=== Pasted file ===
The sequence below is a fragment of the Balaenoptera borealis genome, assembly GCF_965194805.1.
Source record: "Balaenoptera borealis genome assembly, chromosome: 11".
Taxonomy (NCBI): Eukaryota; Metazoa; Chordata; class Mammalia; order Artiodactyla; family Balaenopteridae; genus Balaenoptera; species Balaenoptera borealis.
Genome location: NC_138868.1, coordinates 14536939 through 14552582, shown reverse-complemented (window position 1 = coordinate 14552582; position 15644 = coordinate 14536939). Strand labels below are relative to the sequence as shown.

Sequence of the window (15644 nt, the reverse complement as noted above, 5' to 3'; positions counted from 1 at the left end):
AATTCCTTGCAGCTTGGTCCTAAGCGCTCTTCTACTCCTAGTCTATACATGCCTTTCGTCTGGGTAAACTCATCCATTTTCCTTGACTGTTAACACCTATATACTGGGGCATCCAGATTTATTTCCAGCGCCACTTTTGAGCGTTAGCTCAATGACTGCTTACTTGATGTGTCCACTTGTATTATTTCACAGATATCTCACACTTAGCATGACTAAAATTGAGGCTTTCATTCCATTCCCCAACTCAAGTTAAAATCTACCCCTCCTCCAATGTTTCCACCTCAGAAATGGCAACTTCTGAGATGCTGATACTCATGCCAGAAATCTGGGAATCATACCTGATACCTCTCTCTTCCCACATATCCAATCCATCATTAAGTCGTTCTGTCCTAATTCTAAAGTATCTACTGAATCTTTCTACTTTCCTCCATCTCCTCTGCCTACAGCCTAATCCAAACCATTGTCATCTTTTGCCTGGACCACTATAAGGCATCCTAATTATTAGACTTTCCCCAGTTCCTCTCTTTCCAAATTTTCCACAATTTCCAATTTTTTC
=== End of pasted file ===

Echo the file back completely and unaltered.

The sequence below is a fragment of the Balaenoptera borealis genome, assembly GCF_965194805.1.
Source record: "Balaenoptera borealis genome assembly, chromosome: 11".
Taxonomy (NCBI): Eukaryota; Metazoa; Chordata; class Mammalia; order Artiodactyla; family Balaenopteridae; genus Balaenoptera; species Balaenoptera borealis.
Genome location: NC_138868.1, coordinates 14536939 through 14552582, shown reverse-complemented (window position 1 = coordinate 14552582; position 15644 = coordinate 14536939). Strand labels below are relative to the sequence as shown.

Sequence of the window (15644 nt, the reverse complement as noted above, 5' to 3'; positions counted from 1 at the left end):
AATTCCTTGCAGCTTGGTCCTAAGCGCTCTTCTACTCCTAGTCTATACATGCCTTTCGTCTGGGTAAACTCATCCATTTTCCTTGACTGTTAACACCTATATACTGGGGCATCCAGATTTATTTCCAGCGCCACTTTTGAGCGTTAGCTCAATGACTGCTTACTTGATGTGTCCACTTGTATTATTTCACAGATATCTCACACTTAGCATGACTAAAATTGAGGCTTTCATTCCATTCCCCAACTCAAGTTAAAATCTACCCCTCCTCCAATGTTTCCACCTCAGAAATGGCAACTTCTGAGATGCTGATACTCATGCCAGAAATCTGGGAATCATACCTGATACCTCTCTCTTCCCACATATCCAATCCATCATTAAGTCGTTCTGTCCTAATTCTAAAGTATCTACTGAATCTTTCTACTTTCCTCCATCTCCTCTGCCTACAGCCTAATCCAAACCATTGTCATCTTTTGCCTGGACCACTATAAGGCATCCTAATTATTAGACTTTCCCCAGTTCCTCTCTTTCCAAATTTTCCACAATTTCCAATTTTTTC